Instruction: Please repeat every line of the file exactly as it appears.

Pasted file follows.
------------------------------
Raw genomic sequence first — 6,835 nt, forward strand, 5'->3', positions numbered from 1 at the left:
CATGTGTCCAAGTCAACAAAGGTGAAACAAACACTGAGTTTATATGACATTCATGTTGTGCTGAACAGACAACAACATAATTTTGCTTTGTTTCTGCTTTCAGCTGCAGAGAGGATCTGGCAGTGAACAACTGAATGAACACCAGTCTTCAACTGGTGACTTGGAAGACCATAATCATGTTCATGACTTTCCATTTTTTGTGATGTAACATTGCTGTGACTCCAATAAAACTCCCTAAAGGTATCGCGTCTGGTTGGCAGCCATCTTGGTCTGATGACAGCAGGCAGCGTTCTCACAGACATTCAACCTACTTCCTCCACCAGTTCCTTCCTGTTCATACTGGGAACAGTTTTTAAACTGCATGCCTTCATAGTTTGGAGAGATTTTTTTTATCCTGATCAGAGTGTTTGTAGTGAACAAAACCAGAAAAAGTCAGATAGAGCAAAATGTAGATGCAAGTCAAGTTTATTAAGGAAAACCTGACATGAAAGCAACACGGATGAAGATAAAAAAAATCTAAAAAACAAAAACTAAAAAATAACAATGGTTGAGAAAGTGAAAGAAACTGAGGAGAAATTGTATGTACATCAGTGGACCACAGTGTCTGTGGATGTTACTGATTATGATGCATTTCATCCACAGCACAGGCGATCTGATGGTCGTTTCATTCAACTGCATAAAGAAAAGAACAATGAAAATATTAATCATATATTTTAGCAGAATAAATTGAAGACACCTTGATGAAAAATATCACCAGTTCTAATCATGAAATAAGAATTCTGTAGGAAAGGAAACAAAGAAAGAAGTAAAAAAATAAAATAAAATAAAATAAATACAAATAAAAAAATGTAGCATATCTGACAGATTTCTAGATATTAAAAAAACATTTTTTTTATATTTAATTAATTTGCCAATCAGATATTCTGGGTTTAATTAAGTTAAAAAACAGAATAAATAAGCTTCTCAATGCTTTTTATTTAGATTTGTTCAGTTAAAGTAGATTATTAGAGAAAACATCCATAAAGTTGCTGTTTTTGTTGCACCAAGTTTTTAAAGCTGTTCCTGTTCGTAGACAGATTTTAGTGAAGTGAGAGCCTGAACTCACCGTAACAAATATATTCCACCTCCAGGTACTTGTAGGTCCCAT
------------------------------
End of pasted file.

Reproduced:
Raw genomic sequence first — 6,835 nt, forward strand, 5'->3', positions numbered from 1 at the left:
CATGTGTCCAAGTCAACAAAGGTGAAACAAACACTGAGTTTATATGACATTCATGTTGTGCTGAACAGACAACAACATAATTTTGCTTTGTTTCTGCTTTCAGCTGCAGAGAGGATCTGGCAGTGAACAACTGAATGAACACCAGTCTTCAACTGGTGACTTGGAAGACCATAATCATGTTCATGACTTTCCATTTTTTGTGATGTAACATTGCTGTGACTCCAATAAAACTCCCTAAAGGTATCGCGTCTGGTTGGCAGCCATCTTGGTCTGATGACAGCAGGCAGCGTTCTCACAGACATTCAACCTACTTCCTCCACCAGTTCCTTCCTGTTCATACTGGGAACAGTTTTTAAACTGCATGCCTTCATAGTTTGGAGAGATTTTTTTTATCCTGATCAGAGTGTTTGTAGTGAACAAAACCAGAAAAAGTCAGATAGAGCAAAATGTAGATGCAAGTCAAGTTTATTAAGGAAAACCTGACATGAAAGCAACACGGATGAAGATAAAAAAAATCTAAAAAACAAAAACTAAAAAATAACAATGGTTGAGAAAGTGAAAGAAACTGAGGAGAAATTGTATGTACATCAGTGGACCACAGTGTCTGTGGATGTTACTGATTATGATGCATTTCATCCACAGCACAGGCGATCTGATGGTCGTTTCATTCAACTGCATAAAGAAAAGAACAATGAAAATATTAATCATATATTTTAGCAGAATAAATTGAAGACACCTTGATGAAAAATATCACCAGTTCTAATCATGAAATAAGAATTCTGTAGGAAAGGAAACAAAGAAAGAAGTAAAAAAATAAAATAAAATAAAATAAATACAAATAAAAAAATGTAGCATATCTGACAGATTTCTAGATATTAAAAAAACATTTTTTTTATATTTAATTAATTTGCCAATCAGATATTCTGGGTTTAATTAAGTTAAAAAACAGAATAAATAAGCTTCTCAATGCTTTTTATTTAGATTTGTTCAGTTAAAGTAGATTATTAGAGAAAACATCCATAAAGTTGCTGTTTTTGTTGCACCAAGTTTTTAAAGCTGTTCCTGTTCGTAGACAGATTTTAGTGAAGTGAGAGCCTGAACTCACCGTAACAAATATATTCCACCTCCAGGTACTTGTAGGTCCCAT